When to use
When we want to generate additional income from an already existing long stock position (covered call), but simultaneously protect ourselves from a downward movement in stock price (protective put). In that case the short call premium should be greater than the long put premium (credit spread), otherwise we cannot generate income.
If our main goal is to protect the stock position from downward movement instead of generating additional income, then the short call premium might be lower than the long put premium (debit spread). In that case we partially finance the cost of the protective put by writing the call. The expiration dates should be the same for both options.
We accomplish maximum profit at expiration when the price of the underline is equal or above the short call strike and maximum loss if the underline price is equal or below the long put strike.
Loss/Profit at expiration
Maximum loss: (Price we bought the stock – long put strike price) + net premium paid (minus if earned) + commissions.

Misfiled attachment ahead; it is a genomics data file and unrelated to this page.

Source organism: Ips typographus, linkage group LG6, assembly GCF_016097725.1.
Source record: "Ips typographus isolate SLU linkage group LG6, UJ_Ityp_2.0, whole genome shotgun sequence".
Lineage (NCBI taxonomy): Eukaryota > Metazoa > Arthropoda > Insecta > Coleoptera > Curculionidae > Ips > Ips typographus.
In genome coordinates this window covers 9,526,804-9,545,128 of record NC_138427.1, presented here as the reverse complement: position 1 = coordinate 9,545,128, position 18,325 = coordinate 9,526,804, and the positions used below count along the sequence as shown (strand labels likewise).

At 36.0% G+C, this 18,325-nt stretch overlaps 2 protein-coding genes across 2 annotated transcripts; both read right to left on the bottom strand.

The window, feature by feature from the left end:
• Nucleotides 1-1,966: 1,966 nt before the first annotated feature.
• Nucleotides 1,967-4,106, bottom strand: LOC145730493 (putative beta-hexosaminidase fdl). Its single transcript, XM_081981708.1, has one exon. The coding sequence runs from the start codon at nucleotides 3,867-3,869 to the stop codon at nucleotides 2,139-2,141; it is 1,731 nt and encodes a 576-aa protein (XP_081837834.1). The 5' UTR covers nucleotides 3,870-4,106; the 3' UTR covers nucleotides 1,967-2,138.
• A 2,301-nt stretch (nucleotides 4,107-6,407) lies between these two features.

Maximum profit: (Short call strike price – price we bought the stock) – net premium paid (plus if earned) – commissions.
Below we can see the profit diagram for the collar strategy. 100 shares have been bought at $26, the long put has strike $24 and premium $1 and the short call has strike $28 and premium $1.50. Notice the similarity to the profit diagrams of the call bull spread and put bull spread.
Collar strategy example
In EMC daily chart (below) we have open a long stock position when price approached a support level for the first time (point A). Although we believe in a modest price rising for the next month, we fear that due to short term market pessimism our expectation might be wrong. In that case we can buy OTM puts with strike price $21 to protect our stock position from an imminent decline below this level and simultaneously sell calls with strike $26 because we believe that a strong resistance zone at this level (between lines 2 and 3) will not let the price rise for the next month. The premium we will receive from the short option position is less than the premium we will pay for the long position, so we are partially financing the long puts through the writing of calls. In this case the downside protection of the stock position is our major consideration.